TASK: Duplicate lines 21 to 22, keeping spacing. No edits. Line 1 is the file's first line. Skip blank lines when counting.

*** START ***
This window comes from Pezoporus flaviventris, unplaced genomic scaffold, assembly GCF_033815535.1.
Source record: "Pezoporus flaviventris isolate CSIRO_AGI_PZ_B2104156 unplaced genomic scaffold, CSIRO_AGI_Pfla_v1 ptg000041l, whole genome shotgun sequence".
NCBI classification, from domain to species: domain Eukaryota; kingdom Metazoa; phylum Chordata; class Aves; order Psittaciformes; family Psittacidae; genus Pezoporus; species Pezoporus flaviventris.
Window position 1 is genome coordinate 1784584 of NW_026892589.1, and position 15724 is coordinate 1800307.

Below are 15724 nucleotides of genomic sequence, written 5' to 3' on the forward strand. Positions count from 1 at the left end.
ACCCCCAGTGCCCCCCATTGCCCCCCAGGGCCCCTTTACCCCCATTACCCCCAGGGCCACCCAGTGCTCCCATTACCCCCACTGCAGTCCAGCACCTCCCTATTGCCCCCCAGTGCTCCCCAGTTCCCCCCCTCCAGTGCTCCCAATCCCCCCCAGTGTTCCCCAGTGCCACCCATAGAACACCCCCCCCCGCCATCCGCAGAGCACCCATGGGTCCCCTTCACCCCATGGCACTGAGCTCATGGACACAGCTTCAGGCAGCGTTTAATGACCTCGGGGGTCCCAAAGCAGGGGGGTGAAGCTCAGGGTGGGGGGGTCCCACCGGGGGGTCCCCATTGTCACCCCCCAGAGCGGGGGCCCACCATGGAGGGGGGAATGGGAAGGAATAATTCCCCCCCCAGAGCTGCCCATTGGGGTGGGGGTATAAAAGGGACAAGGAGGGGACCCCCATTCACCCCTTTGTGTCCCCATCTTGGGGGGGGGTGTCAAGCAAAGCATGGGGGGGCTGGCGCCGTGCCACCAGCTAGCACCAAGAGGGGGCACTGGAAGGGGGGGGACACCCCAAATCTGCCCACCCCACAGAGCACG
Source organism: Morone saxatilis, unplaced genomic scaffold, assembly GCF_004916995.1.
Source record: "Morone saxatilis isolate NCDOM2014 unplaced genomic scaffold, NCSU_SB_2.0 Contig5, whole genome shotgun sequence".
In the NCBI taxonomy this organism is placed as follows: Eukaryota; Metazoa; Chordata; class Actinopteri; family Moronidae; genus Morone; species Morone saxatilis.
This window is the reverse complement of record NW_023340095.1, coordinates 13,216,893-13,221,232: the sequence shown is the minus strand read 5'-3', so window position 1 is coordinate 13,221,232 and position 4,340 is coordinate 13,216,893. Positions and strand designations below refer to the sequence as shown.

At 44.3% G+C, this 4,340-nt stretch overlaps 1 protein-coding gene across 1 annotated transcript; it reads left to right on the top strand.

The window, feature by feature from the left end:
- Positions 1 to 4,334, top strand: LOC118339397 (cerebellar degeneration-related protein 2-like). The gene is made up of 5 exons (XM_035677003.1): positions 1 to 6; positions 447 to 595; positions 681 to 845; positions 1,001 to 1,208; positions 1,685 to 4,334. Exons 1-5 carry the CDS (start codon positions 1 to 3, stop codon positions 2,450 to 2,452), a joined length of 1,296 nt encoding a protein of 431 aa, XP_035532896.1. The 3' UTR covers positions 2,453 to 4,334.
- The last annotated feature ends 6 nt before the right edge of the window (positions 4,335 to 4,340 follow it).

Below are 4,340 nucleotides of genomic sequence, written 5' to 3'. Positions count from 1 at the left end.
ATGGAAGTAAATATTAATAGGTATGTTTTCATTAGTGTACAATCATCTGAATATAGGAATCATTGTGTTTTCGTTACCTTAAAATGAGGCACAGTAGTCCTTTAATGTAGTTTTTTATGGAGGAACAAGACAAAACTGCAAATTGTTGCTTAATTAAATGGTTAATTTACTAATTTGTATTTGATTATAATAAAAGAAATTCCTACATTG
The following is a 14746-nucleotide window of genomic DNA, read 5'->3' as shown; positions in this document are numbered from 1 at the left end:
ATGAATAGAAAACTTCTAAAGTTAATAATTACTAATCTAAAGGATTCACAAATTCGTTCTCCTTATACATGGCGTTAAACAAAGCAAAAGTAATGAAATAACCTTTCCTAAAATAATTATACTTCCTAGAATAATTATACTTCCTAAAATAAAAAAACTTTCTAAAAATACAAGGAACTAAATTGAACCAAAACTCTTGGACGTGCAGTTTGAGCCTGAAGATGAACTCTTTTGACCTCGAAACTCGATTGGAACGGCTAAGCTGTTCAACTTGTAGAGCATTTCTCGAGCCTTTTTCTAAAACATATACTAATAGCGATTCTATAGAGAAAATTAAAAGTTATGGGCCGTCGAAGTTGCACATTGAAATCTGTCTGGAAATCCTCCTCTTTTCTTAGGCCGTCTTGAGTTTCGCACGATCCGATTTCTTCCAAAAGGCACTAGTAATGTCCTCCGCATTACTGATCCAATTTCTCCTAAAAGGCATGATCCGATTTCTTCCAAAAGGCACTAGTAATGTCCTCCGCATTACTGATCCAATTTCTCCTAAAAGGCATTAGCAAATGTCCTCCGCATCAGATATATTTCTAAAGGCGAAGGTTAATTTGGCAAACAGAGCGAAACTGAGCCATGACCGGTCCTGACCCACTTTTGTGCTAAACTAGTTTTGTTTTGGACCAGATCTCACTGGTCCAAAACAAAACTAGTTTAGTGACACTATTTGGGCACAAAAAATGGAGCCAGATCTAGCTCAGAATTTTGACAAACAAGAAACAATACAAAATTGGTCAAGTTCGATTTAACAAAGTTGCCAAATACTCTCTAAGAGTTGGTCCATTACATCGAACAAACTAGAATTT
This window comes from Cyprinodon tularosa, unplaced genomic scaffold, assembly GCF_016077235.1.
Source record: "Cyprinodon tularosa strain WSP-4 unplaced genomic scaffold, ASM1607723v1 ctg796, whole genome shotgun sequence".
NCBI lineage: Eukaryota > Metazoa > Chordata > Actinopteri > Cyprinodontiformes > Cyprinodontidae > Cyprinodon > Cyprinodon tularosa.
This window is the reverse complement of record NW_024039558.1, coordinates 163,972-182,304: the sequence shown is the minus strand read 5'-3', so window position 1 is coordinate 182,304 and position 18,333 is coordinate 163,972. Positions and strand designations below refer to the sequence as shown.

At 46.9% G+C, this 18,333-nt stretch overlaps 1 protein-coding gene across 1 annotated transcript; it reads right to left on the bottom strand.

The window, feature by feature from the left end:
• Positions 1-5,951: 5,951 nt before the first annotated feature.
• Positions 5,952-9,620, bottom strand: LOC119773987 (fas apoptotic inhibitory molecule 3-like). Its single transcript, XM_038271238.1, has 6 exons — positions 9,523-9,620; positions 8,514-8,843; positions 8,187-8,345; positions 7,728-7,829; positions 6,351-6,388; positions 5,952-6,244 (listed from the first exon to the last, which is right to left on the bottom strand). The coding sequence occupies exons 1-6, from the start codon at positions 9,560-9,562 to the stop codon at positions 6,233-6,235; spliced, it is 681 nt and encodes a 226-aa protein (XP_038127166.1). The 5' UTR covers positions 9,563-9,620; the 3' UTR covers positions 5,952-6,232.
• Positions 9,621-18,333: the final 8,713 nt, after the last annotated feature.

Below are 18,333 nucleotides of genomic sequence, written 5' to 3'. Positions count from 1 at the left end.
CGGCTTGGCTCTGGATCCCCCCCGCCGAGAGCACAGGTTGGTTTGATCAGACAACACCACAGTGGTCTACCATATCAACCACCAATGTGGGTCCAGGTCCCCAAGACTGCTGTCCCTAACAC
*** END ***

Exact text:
NCBI lineage: Eukaryota > Metazoa > Chordata > Actinopteri > Cyprinodontiformes > Cyprinodontidae > Cyprinodon > Cyprinodon tularosa.
This window is the reverse complement of record NW_024039558.1, coordinates 163,972-182,304: the sequence shown is the minus strand read 5'-3', so window position 1 is coordinate 182,304 and position 18,333 is coordinate 163,972. Positions and strand designations below refer to the sequence as shown.